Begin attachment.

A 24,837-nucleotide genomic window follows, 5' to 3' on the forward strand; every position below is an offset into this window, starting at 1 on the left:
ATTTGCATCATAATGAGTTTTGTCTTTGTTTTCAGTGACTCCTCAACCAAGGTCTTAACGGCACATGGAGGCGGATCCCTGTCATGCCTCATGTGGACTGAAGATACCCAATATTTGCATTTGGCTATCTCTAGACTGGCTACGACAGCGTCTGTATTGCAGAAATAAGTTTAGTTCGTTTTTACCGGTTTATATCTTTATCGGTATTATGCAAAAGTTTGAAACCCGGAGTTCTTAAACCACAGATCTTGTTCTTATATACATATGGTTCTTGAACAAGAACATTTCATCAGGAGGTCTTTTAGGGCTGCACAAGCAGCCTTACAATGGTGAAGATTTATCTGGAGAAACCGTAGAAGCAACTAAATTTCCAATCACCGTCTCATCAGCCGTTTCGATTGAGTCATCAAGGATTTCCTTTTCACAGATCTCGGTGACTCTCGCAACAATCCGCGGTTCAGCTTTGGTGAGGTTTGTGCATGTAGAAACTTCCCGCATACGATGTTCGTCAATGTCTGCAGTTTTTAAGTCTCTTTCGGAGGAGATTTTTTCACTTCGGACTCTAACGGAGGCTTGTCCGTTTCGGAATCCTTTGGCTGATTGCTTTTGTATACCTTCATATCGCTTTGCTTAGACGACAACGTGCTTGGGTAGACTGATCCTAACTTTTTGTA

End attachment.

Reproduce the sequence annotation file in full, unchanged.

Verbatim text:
A 24,837-nucleotide genomic window follows, 5' to 3' on the forward strand; every position below is an offset into this window, starting at 1 on the left:
ATTTGCATCATAATGAGTTTTGTCTTTGTTTTCAGTGACTCCTCAACCAAGGTCTTAACGGCACATGGAGGCGGATCCCTGTCATGCCTCATGTGGACTGAAGATACCCAATATTTGCATTTGGCTATCTCTAGACTGGCTACGACAGCGTCTGTATTGCAGAAATAAGTTTAGTTCGTTTTTACCGGTTTATATCTTTATCGGTATTATGCAAAAGTTTGAAACCCGGAGTTCTTAAACCACAGATCTTGTTCTTATATACATATGGTTCTTGAACAAGAACATTTCATCAGGAGGTCTTTTAGGGCTGCACAAGCAGCCTTACAATGGTGAAGATTTATCTGGAGAAACCGTAGAAGCAACTAAATTTCCAATCACCGTCTCATCAGCCGTTTCGATTGAGTCATCAAGGATTTCCTTTTCACAGATCTCGGTGACTCTCGCAACAATCCGCGGTTCAGCTTTGGTGAGGTTTGTGCATGTAGAAACTTCCCGCATACGATGTTCGTCAATGTCTGCAGTTTTTAAGTCTCTTTCGGAGGAGATTTTTTCACTTCGGACTCTAACGGAGGCTTGTCCGTTTCGGAATCCTTTGGCTGATTGCTTTTGTATACCTTCATATCGCTTTGCTTAGACGACAACGTGCTTGGGTAGACTGATCCTAACTTTTTGTA